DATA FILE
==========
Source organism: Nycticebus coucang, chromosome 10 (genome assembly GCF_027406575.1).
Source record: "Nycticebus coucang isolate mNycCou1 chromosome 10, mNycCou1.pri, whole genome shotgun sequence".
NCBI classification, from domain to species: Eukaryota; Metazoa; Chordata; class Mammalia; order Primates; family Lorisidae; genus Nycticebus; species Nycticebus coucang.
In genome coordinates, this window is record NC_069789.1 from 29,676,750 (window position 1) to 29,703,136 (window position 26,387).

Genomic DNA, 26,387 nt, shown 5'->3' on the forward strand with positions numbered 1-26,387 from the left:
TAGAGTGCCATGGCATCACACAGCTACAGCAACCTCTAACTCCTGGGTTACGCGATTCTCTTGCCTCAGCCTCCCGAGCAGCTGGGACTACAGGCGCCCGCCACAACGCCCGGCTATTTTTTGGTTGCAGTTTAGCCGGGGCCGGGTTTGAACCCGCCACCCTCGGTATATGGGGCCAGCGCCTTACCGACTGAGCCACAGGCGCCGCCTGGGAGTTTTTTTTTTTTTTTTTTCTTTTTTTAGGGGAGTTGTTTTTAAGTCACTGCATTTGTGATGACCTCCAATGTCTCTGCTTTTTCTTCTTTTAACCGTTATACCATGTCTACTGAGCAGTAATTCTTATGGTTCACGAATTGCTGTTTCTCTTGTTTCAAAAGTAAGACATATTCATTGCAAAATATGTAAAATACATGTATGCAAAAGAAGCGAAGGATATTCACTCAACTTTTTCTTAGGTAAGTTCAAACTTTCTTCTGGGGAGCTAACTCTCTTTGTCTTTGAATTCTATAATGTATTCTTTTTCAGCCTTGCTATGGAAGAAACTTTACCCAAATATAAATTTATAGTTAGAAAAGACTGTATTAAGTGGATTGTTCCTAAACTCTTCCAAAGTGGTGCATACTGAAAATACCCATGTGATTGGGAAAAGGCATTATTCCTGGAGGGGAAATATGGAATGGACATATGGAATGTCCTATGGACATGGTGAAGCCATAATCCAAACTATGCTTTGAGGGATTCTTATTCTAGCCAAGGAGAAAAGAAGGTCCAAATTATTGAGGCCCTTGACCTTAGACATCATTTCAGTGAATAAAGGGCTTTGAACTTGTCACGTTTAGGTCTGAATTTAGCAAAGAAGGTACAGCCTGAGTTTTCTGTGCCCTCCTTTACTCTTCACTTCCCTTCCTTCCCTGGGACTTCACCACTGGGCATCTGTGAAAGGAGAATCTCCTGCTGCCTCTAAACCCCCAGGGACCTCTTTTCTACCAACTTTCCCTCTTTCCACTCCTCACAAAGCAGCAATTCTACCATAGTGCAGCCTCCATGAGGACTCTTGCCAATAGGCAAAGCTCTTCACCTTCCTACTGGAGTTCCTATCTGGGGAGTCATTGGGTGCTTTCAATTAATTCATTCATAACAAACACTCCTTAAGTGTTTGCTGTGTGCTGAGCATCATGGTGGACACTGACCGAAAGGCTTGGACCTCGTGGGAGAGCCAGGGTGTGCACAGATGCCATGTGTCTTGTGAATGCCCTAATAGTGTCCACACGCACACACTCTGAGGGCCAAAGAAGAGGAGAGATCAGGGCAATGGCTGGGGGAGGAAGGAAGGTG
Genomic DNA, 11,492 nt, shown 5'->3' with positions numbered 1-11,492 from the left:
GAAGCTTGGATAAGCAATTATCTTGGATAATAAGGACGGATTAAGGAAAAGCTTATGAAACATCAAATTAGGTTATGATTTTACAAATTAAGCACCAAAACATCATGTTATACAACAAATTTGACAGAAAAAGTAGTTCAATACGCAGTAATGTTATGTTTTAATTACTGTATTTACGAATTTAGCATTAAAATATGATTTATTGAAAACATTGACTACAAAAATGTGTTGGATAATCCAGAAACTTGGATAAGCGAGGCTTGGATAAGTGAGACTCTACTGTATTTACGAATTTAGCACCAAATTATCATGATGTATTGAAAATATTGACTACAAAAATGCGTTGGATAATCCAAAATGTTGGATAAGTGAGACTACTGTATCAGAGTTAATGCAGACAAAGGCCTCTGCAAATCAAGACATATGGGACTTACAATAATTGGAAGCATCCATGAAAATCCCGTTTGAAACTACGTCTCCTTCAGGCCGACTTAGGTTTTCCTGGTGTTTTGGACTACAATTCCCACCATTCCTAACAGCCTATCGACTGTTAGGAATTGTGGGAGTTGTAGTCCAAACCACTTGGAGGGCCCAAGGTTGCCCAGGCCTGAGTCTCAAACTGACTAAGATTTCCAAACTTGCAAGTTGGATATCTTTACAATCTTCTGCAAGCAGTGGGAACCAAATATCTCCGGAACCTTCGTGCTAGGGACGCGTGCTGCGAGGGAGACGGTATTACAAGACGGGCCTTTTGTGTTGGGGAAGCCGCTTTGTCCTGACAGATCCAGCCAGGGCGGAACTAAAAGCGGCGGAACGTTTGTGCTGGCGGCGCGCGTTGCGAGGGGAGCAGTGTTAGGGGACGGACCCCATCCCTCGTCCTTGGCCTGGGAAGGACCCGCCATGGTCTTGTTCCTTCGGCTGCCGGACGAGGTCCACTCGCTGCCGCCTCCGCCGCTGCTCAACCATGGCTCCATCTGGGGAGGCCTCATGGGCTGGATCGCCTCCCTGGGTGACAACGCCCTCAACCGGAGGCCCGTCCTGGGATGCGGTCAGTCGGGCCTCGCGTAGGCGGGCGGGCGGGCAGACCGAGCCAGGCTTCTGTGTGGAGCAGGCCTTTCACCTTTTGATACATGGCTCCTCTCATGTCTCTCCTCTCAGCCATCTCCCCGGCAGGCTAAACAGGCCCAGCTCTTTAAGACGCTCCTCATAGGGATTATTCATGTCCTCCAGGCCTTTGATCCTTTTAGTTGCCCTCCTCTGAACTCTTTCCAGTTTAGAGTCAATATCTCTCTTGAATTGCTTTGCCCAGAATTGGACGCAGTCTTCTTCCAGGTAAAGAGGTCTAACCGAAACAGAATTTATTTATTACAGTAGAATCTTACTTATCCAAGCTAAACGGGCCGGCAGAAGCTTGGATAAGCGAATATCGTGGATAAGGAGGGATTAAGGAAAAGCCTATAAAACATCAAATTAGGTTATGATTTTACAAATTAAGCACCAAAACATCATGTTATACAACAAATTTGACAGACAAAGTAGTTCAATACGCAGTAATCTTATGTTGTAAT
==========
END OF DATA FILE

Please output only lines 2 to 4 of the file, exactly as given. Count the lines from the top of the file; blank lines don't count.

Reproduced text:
Source record: "Nycticebus coucang isolate mNycCou1 chromosome 10, mNycCou1.pri, whole genome shotgun sequence".
NCBI classification, from domain to species: Eukaryota; Metazoa; Chordata; class Mammalia; order Primates; family Lorisidae; genus Nycticebus; species Nycticebus coucang.
In genome coordinates, this window is record NC_069789.1 from 29,676,750 (window position 1) to 29,703,136 (window position 26,387).